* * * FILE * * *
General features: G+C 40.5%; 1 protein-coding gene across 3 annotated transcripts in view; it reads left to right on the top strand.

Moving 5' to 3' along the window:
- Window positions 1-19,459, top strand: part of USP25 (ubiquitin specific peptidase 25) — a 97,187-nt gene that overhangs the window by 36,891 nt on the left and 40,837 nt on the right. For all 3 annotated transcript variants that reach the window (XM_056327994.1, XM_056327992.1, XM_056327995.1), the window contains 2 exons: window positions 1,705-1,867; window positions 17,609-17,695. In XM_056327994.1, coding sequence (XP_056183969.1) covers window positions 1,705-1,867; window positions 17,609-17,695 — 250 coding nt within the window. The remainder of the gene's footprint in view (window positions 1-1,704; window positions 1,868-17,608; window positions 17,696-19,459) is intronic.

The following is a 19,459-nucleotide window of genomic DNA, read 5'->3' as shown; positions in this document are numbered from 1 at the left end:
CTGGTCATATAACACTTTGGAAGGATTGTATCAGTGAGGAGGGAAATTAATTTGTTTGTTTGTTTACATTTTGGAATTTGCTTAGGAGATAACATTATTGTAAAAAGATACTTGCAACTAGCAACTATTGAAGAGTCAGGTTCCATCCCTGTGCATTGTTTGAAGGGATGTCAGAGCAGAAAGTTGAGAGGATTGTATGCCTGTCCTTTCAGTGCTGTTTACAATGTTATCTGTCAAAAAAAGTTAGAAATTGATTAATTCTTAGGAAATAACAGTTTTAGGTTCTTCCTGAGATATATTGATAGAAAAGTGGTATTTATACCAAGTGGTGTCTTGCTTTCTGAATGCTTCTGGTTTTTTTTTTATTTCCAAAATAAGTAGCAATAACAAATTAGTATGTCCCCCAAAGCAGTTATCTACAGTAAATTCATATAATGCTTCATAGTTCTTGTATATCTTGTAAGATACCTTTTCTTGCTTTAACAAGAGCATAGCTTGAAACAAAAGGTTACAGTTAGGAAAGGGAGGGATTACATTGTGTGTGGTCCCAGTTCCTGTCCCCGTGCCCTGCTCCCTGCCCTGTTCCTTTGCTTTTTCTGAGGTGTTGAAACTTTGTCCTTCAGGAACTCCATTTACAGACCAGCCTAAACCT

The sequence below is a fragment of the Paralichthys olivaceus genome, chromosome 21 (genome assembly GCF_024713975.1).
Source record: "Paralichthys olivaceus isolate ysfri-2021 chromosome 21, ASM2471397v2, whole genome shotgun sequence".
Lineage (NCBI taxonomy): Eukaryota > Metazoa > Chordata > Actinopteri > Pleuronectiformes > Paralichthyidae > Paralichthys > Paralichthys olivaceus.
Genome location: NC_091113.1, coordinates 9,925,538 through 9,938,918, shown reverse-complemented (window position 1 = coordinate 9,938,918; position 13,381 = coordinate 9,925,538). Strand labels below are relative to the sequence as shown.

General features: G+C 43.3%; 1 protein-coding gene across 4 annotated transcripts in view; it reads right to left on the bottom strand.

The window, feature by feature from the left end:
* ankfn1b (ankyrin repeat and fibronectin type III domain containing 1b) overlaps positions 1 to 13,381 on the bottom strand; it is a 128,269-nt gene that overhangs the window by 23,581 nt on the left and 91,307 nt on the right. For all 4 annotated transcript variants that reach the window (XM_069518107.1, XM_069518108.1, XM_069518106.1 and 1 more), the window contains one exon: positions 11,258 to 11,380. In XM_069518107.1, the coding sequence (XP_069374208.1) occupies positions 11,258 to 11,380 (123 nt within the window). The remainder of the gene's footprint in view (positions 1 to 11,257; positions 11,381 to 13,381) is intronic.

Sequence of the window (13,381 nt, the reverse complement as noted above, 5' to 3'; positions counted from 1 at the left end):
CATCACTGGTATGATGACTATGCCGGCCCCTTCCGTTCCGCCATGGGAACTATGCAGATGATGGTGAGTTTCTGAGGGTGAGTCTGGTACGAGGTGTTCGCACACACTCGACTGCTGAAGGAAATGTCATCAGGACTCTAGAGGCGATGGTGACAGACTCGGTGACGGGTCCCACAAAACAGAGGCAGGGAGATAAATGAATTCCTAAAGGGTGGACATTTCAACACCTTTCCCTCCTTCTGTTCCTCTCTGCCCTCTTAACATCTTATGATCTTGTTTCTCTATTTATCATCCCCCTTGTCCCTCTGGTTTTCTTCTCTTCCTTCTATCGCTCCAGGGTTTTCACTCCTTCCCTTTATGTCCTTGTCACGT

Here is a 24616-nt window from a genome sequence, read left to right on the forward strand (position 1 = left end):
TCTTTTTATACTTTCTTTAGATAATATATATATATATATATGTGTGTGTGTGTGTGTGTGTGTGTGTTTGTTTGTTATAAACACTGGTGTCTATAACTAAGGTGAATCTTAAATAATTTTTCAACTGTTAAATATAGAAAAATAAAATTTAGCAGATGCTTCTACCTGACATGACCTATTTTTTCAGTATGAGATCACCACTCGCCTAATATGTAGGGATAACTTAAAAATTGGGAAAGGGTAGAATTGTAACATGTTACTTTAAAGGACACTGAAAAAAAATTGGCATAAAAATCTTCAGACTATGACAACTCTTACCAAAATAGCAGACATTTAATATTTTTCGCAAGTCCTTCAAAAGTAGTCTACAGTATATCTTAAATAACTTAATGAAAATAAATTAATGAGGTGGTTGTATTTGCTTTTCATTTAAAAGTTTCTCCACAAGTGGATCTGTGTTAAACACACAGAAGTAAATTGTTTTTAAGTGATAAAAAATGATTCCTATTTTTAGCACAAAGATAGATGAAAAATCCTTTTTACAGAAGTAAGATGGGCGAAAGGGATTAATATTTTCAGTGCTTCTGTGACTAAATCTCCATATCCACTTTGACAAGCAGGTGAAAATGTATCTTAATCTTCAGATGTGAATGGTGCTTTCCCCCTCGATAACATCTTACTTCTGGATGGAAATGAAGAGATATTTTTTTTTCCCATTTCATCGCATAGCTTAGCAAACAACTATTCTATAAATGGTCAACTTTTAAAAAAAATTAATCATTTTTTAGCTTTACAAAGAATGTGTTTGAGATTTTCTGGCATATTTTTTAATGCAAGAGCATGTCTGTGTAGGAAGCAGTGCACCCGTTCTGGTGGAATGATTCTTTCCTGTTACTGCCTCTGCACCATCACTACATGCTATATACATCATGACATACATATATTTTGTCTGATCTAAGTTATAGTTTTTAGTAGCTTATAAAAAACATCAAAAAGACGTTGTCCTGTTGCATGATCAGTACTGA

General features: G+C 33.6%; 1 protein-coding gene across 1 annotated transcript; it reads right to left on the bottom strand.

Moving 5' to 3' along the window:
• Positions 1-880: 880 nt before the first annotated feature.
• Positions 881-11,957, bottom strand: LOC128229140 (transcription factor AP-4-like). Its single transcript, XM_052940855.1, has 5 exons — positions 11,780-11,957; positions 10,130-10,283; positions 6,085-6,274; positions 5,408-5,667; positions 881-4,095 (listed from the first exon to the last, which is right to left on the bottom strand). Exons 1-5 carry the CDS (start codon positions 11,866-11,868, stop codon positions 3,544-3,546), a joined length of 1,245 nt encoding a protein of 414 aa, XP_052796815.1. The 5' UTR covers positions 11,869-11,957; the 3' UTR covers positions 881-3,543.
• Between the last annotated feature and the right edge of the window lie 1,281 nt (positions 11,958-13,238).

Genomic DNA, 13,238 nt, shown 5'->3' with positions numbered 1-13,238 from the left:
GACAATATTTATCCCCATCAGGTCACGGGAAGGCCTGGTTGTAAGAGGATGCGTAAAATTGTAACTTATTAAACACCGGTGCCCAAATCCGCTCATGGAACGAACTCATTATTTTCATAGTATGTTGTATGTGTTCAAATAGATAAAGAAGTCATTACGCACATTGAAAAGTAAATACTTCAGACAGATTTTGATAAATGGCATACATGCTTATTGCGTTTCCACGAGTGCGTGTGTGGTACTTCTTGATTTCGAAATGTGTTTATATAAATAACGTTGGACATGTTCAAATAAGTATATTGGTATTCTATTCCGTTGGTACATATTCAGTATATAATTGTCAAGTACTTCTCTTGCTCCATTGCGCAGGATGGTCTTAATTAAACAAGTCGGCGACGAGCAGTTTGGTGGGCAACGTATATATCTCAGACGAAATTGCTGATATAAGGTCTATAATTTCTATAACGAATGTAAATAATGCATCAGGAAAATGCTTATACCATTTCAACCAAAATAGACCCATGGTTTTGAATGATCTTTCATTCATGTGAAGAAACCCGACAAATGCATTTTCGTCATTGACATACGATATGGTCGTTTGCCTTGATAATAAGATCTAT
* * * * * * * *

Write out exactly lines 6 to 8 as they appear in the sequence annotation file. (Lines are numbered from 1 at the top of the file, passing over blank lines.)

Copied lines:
The sequence below is a fragment of the Paralichthys olivaceus genome, chromosome 21 (genome assembly GCF_024713975.1).
Source record: "Paralichthys olivaceus isolate ysfri-2021 chromosome 21, ASM2471397v2, whole genome shotgun sequence".
Lineage (NCBI taxonomy): Eukaryota > Metazoa > Chordata > Actinopteri > Pleuronectiformes > Paralichthyidae > Paralichthys > Paralichthys olivaceus.